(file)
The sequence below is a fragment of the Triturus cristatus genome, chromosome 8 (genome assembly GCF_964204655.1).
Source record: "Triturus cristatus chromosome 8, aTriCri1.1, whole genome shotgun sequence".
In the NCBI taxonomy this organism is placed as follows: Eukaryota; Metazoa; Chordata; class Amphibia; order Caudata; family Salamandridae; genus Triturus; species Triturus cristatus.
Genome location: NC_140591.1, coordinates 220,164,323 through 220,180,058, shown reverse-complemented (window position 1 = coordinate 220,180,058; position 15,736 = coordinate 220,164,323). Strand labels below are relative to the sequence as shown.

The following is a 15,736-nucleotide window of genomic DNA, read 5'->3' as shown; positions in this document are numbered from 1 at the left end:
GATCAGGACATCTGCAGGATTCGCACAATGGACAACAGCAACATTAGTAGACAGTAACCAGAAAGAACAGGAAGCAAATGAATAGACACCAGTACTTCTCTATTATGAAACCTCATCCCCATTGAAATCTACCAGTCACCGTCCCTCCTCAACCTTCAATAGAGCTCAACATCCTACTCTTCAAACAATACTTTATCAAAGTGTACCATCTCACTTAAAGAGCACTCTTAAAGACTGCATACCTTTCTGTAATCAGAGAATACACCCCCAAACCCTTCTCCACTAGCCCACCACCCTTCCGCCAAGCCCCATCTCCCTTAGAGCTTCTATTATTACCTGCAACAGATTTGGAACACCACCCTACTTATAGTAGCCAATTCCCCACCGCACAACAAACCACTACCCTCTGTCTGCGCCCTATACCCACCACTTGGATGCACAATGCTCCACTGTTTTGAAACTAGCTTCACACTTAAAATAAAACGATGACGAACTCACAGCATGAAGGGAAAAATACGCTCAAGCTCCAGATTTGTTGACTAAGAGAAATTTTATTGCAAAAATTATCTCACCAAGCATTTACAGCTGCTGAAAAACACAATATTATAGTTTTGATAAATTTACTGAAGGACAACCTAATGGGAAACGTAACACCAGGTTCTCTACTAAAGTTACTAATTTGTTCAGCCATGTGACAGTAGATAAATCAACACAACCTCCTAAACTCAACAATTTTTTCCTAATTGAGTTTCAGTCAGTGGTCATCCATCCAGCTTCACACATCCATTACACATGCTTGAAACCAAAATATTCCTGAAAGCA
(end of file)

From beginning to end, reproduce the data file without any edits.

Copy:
The sequence below is a fragment of the Triturus cristatus genome, chromosome 8 (genome assembly GCF_964204655.1).
Source record: "Triturus cristatus chromosome 8, aTriCri1.1, whole genome shotgun sequence".
In the NCBI taxonomy this organism is placed as follows: Eukaryota; Metazoa; Chordata; class Amphibia; order Caudata; family Salamandridae; genus Triturus; species Triturus cristatus.
Genome location: NC_140591.1, coordinates 220,164,323 through 220,180,058, shown reverse-complemented (window position 1 = coordinate 220,180,058; position 15,736 = coordinate 220,164,323). Strand labels below are relative to the sequence as shown.

The following is a 15,736-nucleotide window of genomic DNA, read 5'->3' as shown; positions in this document are numbered from 1 at the left end:
GATCAGGACATCTGCAGGATTCGCACAATGGACAACAGCAACATTAGTAGACAGTAACCAGAAAGAACAGGAAGCAAATGAATAGACACCAGTACTTCTCTATTATGAAACCTCATCCCCATTGAAATCTACCAGTCACCGTCCCTCCTCAACCTTCAATAGAGCTCAACATCCTACTCTTCAAACAATACTTTATCAAAGTGTACCATCTCACTTAAAGAGCACTCTTAAAGACTGCATACCTTTCTGTAATCAGAGAATACACCCCCAAACCCTTCTCCACTAGCCCACCACCCTTCCGCCAAGCCCCATCTCCCTTAGAGCTTCTATTATTACCTGCAACAGATTTGGAACACCACCCTACTTATAGTAGCCAATTCCCCACCGCACAACAAACCACTACCCTCTGTCTGCGCCCTATACCCACCACTTGGATGCACAATGCTCCACTGTTTTGAAACTAGCTTCACACTTAAAATAAAACGATGACGAACTCACAGCATGAAGGGAAAAATACGCTCAAGCTCCAGATTTGTTGACTAAGAGAAATTTTATTGCAAAAATTATCTCACCAAGCATTTACAGCTGCTGAAAAACACAATATTATAGTTTTGATAAATTTACTGAAGGACAACCTAATGGGAAACGTAACACCAGGTTCTCTACTAAAGTTACTAATTTGTTCAGCCATGTGACAGTAGATAAATCAACACAACCTCCTAAACTCAACAATTTTTTCCTAATTGAGTTTCAGTCAGTGGTCATCCATCCAGCTTCACACATCCATTACACATGCTTGAAACCAAAATATTCCTGAAAGCA